June 11, 2007 - The Two Surprises and Their Underlying Cause
A brief overview of polhode motion in the gyro rotors
The gyroscope's polhode motion is akin to the common "wobble" seen on a poorly thrown (American) football, though it shows up in a much different form for the ultra-spherical GP-B gyroscopes. While it was expected that this wobble would exhibit a constant pattern over the mission, it was found to slowly change due to minute energy dissipation in the spinning gyro rotors, caused by interactions of electrostatic patches on the rotor's surfaces and patches on the metallic surfaces inside the housings. The polhode wobble complicates the measurement of the relativity effects by putting a time-varying wobble signal into the data.
The effects of time-varying polhode motion on the GP-B experiment
As noted in the Next Steps section of our GP-B Home page, both the SQUID-based magnetic measurement (London moment) of the gyro spin axes and the telescope measurement of the spacecraft pointing direction with respect to the guide star produce electrical signals that represent angular measurements. Because these two systems are independent of each other, it is necessary to cross-calibrate these instruments to ensure that both systems are measuring the same relative angle when the orientation of the spacecraft changes.
Fortunately, the GP-B experimental data includes natural calibrating signals in the form of the aberration of starlight—both orbital and annual. Our goal is to perform this calibration to a precision of 1 part in 100,000 (0.001 percent), but our measurements are limited by the noise in our SQUID readout system. If there were no variation in the polhode period of the gyros, we could simply string together the data taken during the Guide Star Valid (GSV) portion of each orbit (when the spacecraft has a direct line of sight to the Guide Star) from a sequence of orbits until we have reached the desired 0.001 percent precision. (We must string together data from ~15 orbits to reach this level of precision.) However, the polhode periods for the gyros did vary over the data collection period, and this makes it much more difficult to connect the data from successive orbits.
The complication is due to the presence of a residual magnetic flux that becomes trapped on the gyro rotors when they are cooled to superconductive temperatures. Whereas a constant polhode period can easily be removed, a varying polhode period must be precisely modeled for each orbit before it can be removed. Consider three cases:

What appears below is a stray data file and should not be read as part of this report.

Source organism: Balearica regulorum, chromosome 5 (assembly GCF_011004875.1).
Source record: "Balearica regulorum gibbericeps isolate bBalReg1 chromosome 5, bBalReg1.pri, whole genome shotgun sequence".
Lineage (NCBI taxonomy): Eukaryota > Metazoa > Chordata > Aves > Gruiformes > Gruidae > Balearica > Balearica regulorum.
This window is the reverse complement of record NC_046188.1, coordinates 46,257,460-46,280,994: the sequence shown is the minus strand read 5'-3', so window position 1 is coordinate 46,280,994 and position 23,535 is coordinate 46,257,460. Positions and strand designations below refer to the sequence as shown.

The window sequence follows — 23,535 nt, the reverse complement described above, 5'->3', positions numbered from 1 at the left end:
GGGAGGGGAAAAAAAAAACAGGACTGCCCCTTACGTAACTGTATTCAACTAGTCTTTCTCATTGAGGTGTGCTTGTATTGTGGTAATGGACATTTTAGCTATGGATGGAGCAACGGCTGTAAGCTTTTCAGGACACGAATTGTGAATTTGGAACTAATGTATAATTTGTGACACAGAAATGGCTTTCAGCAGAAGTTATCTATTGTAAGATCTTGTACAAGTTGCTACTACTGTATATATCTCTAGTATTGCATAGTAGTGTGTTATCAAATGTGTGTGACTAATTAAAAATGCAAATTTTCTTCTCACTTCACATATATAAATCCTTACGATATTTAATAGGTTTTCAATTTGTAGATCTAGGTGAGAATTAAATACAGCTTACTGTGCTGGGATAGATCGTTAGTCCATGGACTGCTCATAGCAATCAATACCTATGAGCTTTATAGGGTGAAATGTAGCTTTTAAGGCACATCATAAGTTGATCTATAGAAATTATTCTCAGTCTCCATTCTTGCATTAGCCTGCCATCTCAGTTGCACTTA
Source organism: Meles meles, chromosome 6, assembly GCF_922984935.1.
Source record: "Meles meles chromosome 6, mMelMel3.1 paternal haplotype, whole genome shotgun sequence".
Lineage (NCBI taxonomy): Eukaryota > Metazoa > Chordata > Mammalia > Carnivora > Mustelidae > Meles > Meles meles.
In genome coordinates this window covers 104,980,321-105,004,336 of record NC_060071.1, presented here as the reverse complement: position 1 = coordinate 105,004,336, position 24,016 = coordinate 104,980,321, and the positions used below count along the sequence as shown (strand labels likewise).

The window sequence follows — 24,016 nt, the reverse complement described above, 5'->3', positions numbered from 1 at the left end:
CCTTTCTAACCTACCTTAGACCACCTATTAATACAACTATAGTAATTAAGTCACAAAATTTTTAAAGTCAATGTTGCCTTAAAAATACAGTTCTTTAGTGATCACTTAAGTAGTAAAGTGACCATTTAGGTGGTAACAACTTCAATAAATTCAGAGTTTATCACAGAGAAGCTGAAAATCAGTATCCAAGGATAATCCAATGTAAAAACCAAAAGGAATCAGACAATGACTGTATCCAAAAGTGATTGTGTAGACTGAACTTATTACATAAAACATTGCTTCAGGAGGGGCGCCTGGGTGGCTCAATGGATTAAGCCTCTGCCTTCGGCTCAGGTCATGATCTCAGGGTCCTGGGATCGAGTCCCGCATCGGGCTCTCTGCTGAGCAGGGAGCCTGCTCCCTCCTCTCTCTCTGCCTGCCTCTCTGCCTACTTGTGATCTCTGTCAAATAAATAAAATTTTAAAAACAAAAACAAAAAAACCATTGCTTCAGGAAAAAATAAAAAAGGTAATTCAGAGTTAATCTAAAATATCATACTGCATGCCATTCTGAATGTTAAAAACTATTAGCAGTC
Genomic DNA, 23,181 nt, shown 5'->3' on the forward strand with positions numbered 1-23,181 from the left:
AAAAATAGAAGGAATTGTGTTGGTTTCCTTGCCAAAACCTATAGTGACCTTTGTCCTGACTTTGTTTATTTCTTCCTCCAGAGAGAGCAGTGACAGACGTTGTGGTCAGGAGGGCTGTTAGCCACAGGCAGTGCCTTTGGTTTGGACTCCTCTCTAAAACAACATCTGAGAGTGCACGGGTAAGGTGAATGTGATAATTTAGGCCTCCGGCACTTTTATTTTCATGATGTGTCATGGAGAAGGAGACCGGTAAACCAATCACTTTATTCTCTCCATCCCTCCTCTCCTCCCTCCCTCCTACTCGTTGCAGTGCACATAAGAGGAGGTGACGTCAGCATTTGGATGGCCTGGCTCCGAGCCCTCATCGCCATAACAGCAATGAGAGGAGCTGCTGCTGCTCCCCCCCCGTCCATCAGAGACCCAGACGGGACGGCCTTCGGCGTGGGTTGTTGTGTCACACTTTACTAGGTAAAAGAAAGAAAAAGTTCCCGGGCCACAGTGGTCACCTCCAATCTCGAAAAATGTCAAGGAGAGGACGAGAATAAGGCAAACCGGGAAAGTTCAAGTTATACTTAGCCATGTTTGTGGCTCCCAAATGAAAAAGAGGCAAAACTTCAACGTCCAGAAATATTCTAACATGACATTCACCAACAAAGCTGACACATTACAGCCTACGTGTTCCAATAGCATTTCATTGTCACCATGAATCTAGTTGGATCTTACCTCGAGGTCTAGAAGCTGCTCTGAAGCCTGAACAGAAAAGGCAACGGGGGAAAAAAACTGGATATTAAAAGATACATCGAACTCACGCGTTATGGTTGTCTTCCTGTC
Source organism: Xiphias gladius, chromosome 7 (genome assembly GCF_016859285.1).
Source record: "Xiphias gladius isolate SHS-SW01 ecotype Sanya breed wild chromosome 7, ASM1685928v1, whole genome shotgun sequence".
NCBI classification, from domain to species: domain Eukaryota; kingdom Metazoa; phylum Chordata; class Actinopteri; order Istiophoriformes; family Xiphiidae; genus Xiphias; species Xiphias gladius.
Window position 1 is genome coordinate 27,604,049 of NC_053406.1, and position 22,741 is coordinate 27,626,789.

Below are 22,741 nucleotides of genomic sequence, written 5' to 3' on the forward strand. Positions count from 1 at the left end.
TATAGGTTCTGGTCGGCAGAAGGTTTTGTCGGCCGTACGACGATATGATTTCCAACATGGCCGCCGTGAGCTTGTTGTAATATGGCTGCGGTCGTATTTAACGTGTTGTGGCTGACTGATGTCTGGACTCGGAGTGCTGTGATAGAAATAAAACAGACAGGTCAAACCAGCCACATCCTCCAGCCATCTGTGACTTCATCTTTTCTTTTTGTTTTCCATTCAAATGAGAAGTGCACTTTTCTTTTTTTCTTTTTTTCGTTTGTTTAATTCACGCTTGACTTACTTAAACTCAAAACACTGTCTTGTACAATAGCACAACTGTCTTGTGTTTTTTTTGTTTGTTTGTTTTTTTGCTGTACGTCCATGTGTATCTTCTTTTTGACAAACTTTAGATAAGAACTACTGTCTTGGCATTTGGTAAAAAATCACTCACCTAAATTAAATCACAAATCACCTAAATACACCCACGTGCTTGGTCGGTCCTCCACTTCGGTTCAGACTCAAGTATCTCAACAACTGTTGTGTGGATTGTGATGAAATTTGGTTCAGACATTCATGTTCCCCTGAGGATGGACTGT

London moment with varying polhode rates and no trapped magnetic flux—In this case, there is no problem; the data from successive orbits can easily be strung together to yield the desired precision since the London Moment is independent of rotor polhode dynamics to the levels we hope to measure.
London moment with 1% trapped magnetic flux, but constant polhode period (no variation)—Again, in this case there is no problem; the data from successive orbits can still be strung together because the constant polhode period clearly stands out from other signals as the data analysis proceeds. Thus, it can be precisely separated and removed.
London moment with both trapped magnetic flux and time-varying polhode rates—This situation, which we have determined is the case for the GP-B gyros, requires very precise modeling of the polhode motion for each gyro. Initial modeling that was based on information from the primary science readout gave reasonable results, but it lacked a detailed dynamic model of the polhode motion. Now, some GP-B graduate students are working on a method that uses high-rate SQUID data “snapshots” to map out the trapped flux patterns on each gyro. Using this map, together with a rotor dynamic model, we can more accurately predict the effect of rotor trapped flux on the gyro readout calibrations. Moreover, with accurate trapped flux maps, we can string together relativity data from successive orbits to achieve the desired experimental precision. Once we have the trapped flux modeling, the fitting process becomes much easier.
After months of research and analysis, our GP-B science team has determined that electrostatic patches are also the cause of the small torques we have observed on the gyroscopes when the spacecraft's axis of symmetry is not aligned with the gyroscope spin axes. Torques cause the spin axis of a gyroscope to change orientation, and in certain circumstances, this effect can look like the relativity signal GP-B measures. Fortunately, the change in gyro spin axis orientation due to these torques has a precise geometrical relationship to the misalignment of the gyro spin/vehicle symmetry axis, and thus effects of these so-called misalignment torques can be removed from the data without directly affecting the relativity measurement.
Important data that has enabled us to understand and model these torques was collected during a series of planned instrument calibration tests that we conducted during the final six weeks of the flight mission, from mid-August through the end of September 2005, when the helium in the dewar was finally exhausted. During these calibration tests, we purposely slewed the spacecraft and telescope from the guide star, IM Pegasi, to observe other stars nearby for 12 to 24 hours, and then returned to IM Pegasi. These exaggerated mis-pointing maneuvers produced measurable torques on the gyros. From the results of these tests, the team has been able to determine the nature and limits of these torques and has devised methods for modeling and removing them during the data analysis phase.
Our weekly mission status updates from 19 August 2005 through 30 September 2005 provide a detailed chronicle of the final calibration tests that we performed until the liquid helium in the dewar was finally exhausted. In particular, the Mission News Story dated 26 August 2005 discusses the method and purpose of post-science calibration tests.